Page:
SPORT Not such a happy New Year

Proteas face search­ing ques­tions as 2012 dawns

Weekend Argus (Saturday Edition) - - SPORT - LUN­GANI ZAMA

“2011 has been a tough year for us,” Graeme Smith gri­maced, in the af­ter­math of the hum­bling, 208-run demise to Sri Lanka in the sec­ond Test at Kingsmead on Thurs­day.

“Hope­fully 2012 will be a good one for us.”

Cer­tainly, this past year will go down as yet an­other chap­ter of un­der­achieve­ment for the national cricket side.

Cou­pled with the seem­ingly end­less in­ves­ti­ga­tion into the peo­ple who run the sport, and it sud­denly re­sem­bles a re­ally lean patch.

A World Cup quar­ter-fi­nal loss, still no Test se­ries tri­umph at home for over three years, and, most dis­con­cert­ingly, a spread­ing can­cer of in­ter­spers­ing the bril­liant with the abysmal.

More and more, they are be­ing asked ques­tions – and they don’t have the an­swers.

“I don’t know... I re­ally don’t have an an­swer for that,” Hashim Amla stam­mered, when he was asked to ex­plain the Proteas’ bat­ting ca­pit­u­la­tion on the sec­ond day.

“I re­ally can’t put my finger on it,” Smith added, when it was put to him that they didn’t seem to have an an­swer at Kingsmead.

Gary Kirsten, the man tasked with get­ting the best out of what is one of the bet­ter top sixes in the world on pa­per, will know just how con­sid­er­able his task is now ahead of the third Test in Cape Town.

Sud­den, se­vere ses­sions of wick­ets fall­ing have char­ac­terised the two Test losses this sea­son.

In­deed, even in vic­tory against the Aussies in Cape Town, there was the small mat­ter of be­ing rolled over for 96.

It is not so much a mat­ter of be­ing con­fronted with alien con­di­tions, as it is down to a lack of pa­tience. The kamikaze Tests that are be­com­ing the norm may be high on drama, but they are pretty poor in qual­ity.

Third Test

New­lands Start: Tues­day, Jan­uary 3 Venue: New­lands Ses­sions: 1st: 10.30am-12.30pm 2nd: 1.10pm-3.10pm 3rd: 3.30pm-5.30pm

More and more, South Africa’s bats­men are just not pre­pared to “guts it out”.

Af­ter all, Sri Lanka pro­duced two fine cen­turies, as well as a brace of ex­cel­lent half-cen­turies on de­but for the bub­bly Di­nesh Chandi­mal. So, clearly, there were runs to be made if peo­ple were pre­pared to spend time at the crease.

De­spite play­ing on pitches that gave the bowlers as­sis­tance, the Proteas seem to have a pen­chant for meet­ing fire with fire. And they are now feel­ing the heat.

Per­haps it was ar­ro­gance that led to their demise against Sri Lanka. Then again, it may be down to the modern prac­tice of just play­ing too many shots too soon. What­ever it is, the Proteas need to re­visit the time­less virtues of Test cricket. Pa­tience, pre­ci­sion and, in­evitably a fair amount of per­spi­ra­tion.

And that goes for bats­men and bowlers.

“We had to earn the right to take wick­ets,” Kirsten pointed out in the af­ter­math of a Ku­mar San­gakarra’s glit­ter­ing cen­tury, which came in the face of some mind­less bowl­ing.

While Marchant de Lange’s de­but burst of 7 for 81 was very ex­cit­ing, he would have learnt con­sid­er­ably more from a less prof­itable sec­ond in­nings.

By then, the class of the Sri Lankan mid­dle- or­der had re­alised that the Tza­neen speed­ster has two lengths. Very short and rather full.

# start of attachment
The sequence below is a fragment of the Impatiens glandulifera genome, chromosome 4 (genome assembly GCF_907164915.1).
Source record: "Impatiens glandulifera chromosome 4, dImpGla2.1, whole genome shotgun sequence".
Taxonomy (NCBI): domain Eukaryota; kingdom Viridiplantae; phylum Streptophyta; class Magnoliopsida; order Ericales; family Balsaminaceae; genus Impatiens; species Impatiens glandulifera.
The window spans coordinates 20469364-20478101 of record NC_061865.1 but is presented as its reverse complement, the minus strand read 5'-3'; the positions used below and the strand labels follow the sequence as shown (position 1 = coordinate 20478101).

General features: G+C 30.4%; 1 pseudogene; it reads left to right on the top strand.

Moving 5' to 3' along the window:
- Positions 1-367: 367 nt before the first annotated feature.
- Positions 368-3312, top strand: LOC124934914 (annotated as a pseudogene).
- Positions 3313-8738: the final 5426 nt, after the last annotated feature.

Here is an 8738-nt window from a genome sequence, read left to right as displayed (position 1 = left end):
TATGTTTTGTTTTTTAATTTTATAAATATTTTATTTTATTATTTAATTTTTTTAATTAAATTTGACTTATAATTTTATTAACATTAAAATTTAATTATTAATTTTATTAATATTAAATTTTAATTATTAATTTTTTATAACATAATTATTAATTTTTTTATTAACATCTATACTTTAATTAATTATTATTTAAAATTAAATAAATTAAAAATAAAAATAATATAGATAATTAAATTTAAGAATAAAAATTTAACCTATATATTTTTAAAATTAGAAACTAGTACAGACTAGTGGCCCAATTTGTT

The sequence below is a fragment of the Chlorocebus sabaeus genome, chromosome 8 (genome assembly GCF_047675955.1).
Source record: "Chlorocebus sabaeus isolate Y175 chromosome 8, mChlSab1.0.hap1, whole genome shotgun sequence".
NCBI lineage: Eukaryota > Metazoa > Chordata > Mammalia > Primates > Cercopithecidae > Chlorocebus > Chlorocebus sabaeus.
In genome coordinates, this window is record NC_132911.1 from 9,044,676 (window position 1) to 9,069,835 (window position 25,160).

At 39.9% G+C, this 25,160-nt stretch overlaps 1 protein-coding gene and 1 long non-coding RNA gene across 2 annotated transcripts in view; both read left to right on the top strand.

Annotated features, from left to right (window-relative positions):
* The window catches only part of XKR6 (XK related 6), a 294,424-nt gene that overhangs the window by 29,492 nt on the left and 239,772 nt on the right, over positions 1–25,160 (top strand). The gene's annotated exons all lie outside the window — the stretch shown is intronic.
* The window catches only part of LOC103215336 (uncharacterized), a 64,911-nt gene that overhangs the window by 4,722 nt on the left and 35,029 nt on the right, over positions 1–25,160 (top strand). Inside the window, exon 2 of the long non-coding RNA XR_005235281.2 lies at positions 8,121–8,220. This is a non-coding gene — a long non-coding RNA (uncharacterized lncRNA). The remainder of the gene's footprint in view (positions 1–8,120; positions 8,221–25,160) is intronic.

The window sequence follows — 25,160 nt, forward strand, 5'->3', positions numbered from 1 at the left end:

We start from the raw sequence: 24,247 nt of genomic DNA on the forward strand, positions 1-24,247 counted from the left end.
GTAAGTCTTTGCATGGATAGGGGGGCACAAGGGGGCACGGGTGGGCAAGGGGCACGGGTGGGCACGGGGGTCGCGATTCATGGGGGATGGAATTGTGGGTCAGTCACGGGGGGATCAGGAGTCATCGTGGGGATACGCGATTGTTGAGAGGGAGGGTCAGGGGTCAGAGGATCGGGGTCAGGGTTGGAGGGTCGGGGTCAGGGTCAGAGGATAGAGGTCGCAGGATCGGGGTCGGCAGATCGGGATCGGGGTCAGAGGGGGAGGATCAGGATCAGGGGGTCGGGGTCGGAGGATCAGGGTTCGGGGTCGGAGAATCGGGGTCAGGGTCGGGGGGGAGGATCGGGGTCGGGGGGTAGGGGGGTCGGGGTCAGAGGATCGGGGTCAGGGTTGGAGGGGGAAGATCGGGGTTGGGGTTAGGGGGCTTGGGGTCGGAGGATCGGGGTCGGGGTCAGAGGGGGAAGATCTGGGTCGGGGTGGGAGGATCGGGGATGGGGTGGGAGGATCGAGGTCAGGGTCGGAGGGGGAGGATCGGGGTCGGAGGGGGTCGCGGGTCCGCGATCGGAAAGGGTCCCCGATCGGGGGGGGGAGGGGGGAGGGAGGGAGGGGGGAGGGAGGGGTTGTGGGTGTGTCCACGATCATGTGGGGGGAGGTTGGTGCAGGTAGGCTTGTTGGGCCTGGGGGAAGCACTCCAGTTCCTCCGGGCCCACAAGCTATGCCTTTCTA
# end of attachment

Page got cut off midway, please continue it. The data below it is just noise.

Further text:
The sooner he re­alises that his short ball is a weapon to be used as sur­prise, and not as a stock de­liv­ery, he will be­come in­fin­itely more ef­fec­tive.

It is im­per­a­tive, too, to re­mem­ber that he was still play­ing in just his 15th first class con­test.

In any case, Ver­non Philander will re­place him to give the at­tack bal­ance, and Morne Morkel did enough to keep his place in the side.

For now, Smith is also keen to per­se­vere with the po­ten­tial of Im­ran Tahir.

It’s the bat­ting that has real con­cerns, though. Smith, who was ir­ri­tated by ques­tions about his own fu­ture as cap­tain, will be more con­cerned about his top six right now.

Jac­ques Ru­dolph, lovely guy that he may be, des­per­ately needs a big score. He keeps look­ing good, with­out pro­duc­ing the goods.

A stout 44 at Cen­tu­rion is the height of his achieve­ments since his re­turn to the side. Mean­while, the man he re­placed, Alviro Petersen, has not stopped pil­ing on the runs do­mes­ti­cally.

Ru­dolph’s life­line may yet lie in the fact that Ash­well Prince is look­ing as mis­er­able as he is play­ing.

Prince’s re­verse-sweep on day two was, at best, mind­less. At worst, though, it was spineless, be­cause he was needed, in the midst of a del­uge of wick­ets, to buckle up and show some char­ac­ter.

He may yet pay a higher price than just los­ing his wicket, with Petersen poised to re­turn at the top of the or­der, and Ru­dolph handed a last chance in the mid­dle-or­der.

Asked about the make-up of his side, Smith dis­cour­aged mak­ing “emo­tional de­ci­sions” in the af­ter­math of a fourth straight loss in Dur­ban.

“We need to think not only of this se­ries, but six months down the line,” he in­sisted.

The street-wise Ki­wis and the cock-a-hoop English lie in wait for Smith and his men, and they sim­ply can­not ap­proach those two foes with the same cav­a­lier man­ner of this sum­mer.

If they do, Smith’s 2012 may start to re­sem­ble the an­nus hor­ri­bilis he bid good rid­dance to just a few hours ago.

SEARCH­ING FOR FORM: Mid­dle-or­der bats­man Ash­well Prince is un­der pres­sure af­ter a string of poor per­for­mances for South Africa.

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